NPV Formula: What Is It and How Can It Be Used?

May 3, 2023
The NPV of an investment is its total value throughout its expected lifespan, discounted to the present day. The net present value (NPV) calculation is often used in investment banking and accounting to evaluate the potential for long-term profit from a certain investment, project, or enterprise. In capital planning, calculating a project's or investment's NPV is a common practice. NPV is a discounted cash flow method. The net present value (NPV) of an investment is calculated by subtracting the present value of cash inflows from the present value of cash outflows. Present value is calculated by utilizing the needed rate of return to discount future cash flows to the present. When the NPV is positive, the return is high, and when it's negative, the investment is not profitable.

What is Net Present Value?

The future profitability of an investment, project, or enterprise may be estimated using its net present value. The net present value (NPV) of an investment is the discounted total of all cash flows expected during the investment's lifespan.

Net present value is a common tool used in budgeting for determining where and when money should be spent. Financial experts are better able to make calculated judgments when all investment possibilities and possible projects are reduced to the same level; how much they will be worth in the end. The Net Present Value (NPV) of an investment must first be valued using the Discounted Cash Flow (DCF) method. In the end, a discounted cash flow analysis will provide an NPV.

Who Makes Use of NPV?

In corporate finance, NPV is the primary metric of choice. When deciding whether a merger or acquisition is the best investment, investment bankers may use net present values to make a decision. In addition, qualified management accountants and other accountants may use NPV to manage finances and set project priorities. The ability to compute a net present value (NPV) is useful for company owners in many ways, including budgeting and forecasting.

The formula for the Net Present Value (NPV)

NPV is determined by calculating the costs (negative cash flows) and benefits (positive cash flows) for each period of an investment. To get the net present value of an investment or project, one must first determine its expected cash flows throughout its expected time period, discount those cash flows to the present, and then deduct the original investment from the total discounted cash flows.

The formula is as follows:


i = Required return or discount rate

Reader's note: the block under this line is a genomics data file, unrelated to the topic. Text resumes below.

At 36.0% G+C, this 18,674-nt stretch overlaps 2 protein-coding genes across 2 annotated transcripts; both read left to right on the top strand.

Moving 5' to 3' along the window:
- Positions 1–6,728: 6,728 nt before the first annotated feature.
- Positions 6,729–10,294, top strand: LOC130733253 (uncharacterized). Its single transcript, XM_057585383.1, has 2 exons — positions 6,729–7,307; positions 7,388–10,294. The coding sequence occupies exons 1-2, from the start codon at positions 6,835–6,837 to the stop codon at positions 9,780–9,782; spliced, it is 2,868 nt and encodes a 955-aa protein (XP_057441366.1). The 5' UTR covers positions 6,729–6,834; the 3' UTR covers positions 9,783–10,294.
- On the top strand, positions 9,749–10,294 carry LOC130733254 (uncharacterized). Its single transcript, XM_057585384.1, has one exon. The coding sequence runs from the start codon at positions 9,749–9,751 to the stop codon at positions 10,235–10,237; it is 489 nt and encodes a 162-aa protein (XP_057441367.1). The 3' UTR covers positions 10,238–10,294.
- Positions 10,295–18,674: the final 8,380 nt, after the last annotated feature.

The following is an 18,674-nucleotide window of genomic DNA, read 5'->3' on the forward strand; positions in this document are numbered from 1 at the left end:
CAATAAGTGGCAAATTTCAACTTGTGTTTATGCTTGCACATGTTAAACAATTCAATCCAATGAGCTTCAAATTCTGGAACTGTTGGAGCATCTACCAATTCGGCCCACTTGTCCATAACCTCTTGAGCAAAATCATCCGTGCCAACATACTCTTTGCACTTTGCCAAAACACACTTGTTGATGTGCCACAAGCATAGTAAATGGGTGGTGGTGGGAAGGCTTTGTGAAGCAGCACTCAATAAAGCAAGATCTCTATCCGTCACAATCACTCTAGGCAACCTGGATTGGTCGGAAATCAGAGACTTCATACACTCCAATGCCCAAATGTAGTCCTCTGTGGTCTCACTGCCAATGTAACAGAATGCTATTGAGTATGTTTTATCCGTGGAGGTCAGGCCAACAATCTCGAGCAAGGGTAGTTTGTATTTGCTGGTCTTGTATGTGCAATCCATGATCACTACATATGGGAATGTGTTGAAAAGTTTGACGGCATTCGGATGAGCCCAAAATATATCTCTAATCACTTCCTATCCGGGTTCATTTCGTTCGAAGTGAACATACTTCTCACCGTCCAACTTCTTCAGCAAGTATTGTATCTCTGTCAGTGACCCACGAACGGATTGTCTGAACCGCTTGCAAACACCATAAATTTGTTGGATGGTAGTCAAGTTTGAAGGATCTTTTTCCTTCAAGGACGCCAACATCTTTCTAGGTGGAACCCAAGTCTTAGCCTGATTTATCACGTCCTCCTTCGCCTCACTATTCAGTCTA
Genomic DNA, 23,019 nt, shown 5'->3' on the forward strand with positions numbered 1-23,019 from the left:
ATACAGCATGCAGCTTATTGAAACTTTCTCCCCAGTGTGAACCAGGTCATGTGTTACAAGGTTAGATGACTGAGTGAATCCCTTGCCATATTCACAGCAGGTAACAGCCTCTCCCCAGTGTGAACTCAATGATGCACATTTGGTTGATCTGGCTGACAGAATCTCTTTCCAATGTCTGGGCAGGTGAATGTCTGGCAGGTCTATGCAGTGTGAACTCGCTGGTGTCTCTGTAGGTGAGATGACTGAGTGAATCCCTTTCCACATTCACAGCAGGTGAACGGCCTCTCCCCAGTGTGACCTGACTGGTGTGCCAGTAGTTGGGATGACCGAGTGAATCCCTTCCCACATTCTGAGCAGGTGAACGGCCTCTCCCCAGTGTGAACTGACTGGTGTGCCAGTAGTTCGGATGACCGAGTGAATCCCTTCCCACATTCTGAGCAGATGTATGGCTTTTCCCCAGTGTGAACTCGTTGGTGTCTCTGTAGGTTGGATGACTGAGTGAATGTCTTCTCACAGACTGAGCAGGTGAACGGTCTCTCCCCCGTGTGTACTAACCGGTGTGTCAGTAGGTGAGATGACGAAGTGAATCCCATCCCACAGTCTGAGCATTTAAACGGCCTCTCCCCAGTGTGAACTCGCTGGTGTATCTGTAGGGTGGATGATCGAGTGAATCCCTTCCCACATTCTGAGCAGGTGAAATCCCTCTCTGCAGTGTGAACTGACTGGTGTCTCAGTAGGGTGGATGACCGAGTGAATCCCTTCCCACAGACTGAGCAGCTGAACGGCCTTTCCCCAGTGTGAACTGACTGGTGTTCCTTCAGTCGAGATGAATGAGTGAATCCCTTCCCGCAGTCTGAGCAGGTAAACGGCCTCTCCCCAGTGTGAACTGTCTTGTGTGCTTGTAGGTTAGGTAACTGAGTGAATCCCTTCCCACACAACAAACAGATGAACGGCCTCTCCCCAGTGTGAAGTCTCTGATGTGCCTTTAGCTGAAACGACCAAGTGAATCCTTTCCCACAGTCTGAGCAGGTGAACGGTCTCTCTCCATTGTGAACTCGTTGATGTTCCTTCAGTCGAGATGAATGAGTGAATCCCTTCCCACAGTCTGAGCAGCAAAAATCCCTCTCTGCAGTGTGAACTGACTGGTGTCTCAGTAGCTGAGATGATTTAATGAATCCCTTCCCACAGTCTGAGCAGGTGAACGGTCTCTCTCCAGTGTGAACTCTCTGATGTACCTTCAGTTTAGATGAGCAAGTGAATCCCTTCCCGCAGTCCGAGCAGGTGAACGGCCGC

t = number of time periods​

To determine a project's NPV based on multiple cash flows received over a long period of time, then the formula is as depicted below:


Rt = net cash inflow-outflows during a single period

ti = discount rate or return that could be earned in alternative investments

t = number of time periods​  

Here's a simpler method to recall the idea of NPV if you're not familiar with summation notation:

NPV = Today's value of the expected cash flows - Today's value of invested cash

NPV may also be analyzed by the use of spreadsheets (for example, Excel), financial calculators or tables.

Elements of NPV

  • Number of periods (n)

In other words, the duration of the project or investment is represented by the number of periods. Since 10 years is about the typical lifetime of a corporation, it is sometimes the default value for the number of periods. However, certain timelines may be associated with a variety of initiatives, businesses, and investments.

  • Original investment

The upfront investment is the whole amount spent right away. If the overall discounted cash flows are to be calculated, for example, the initial project cost of $5 million must be deducted.

  • Cash flow

Investment-related cash flows include items like capital expenditures, interest, and loan repayments. The cash flow statement for a certain time period accounts for all cash withdrawals and inflows.

  • Rate of discount (r)

The discount rate is typically the weighted average cost of capital (WACC) of the firm. The WACC is the rate at which a firm must generate earnings in order to cover its operational expenses, which might include items like interest, loan payments, and dividends.

The temporal worth of money necessitates discounting cash flows. It's the idea that being paid presently is better than getting paid later. If you invest the money you get Today and earn interest over the next year, the value of your investment will increase, making $10 now worth more than $10 next year. Future cash flows are discounted to their present value so that we may more correctly assess investment possibilities in light of the impact of interest rates and inflation on the purchasing power of a dollar.

The information provided by Net Present Value

NPV takes into account the passage of time and may be used to evaluate the relative profitability of several projects or to determine if a proposed rate of return meets the minimum threshold necessary to proceed with an investment.

 The discount rate in the NPV calculation represents the time value of money and might serve as a project hurdle rate depending on a company's cost of capital. A negative net present value (NPV) indicates that the predicted rate of return will be lower than the discount rate, which means that the project will not generate value.

Discounted cash flow (DCF) analysis is another name for the net present value calculation used in the context of assessing corporate securities. It's Warren Buffett's preferred approach for evaluating whether or not the present price of a firm is justified by the NPV of its future DCFs.

The discount rate plays a crucial role in the calculation. As long as interest rates remain positive, it takes into account the fact that one dollar now is worth more than one dollar tomorrow. Money loses purchasing power due to inflation. In the meanwhile, one may put Today's dollar into a relatively risk-free investment vehicle, such as a government bond; investments with a greater degree of uncertainty should provide a higher return. The discount rate, whatever it is calculated, is the minimum rate of return an investment must achieve in order to be profitable.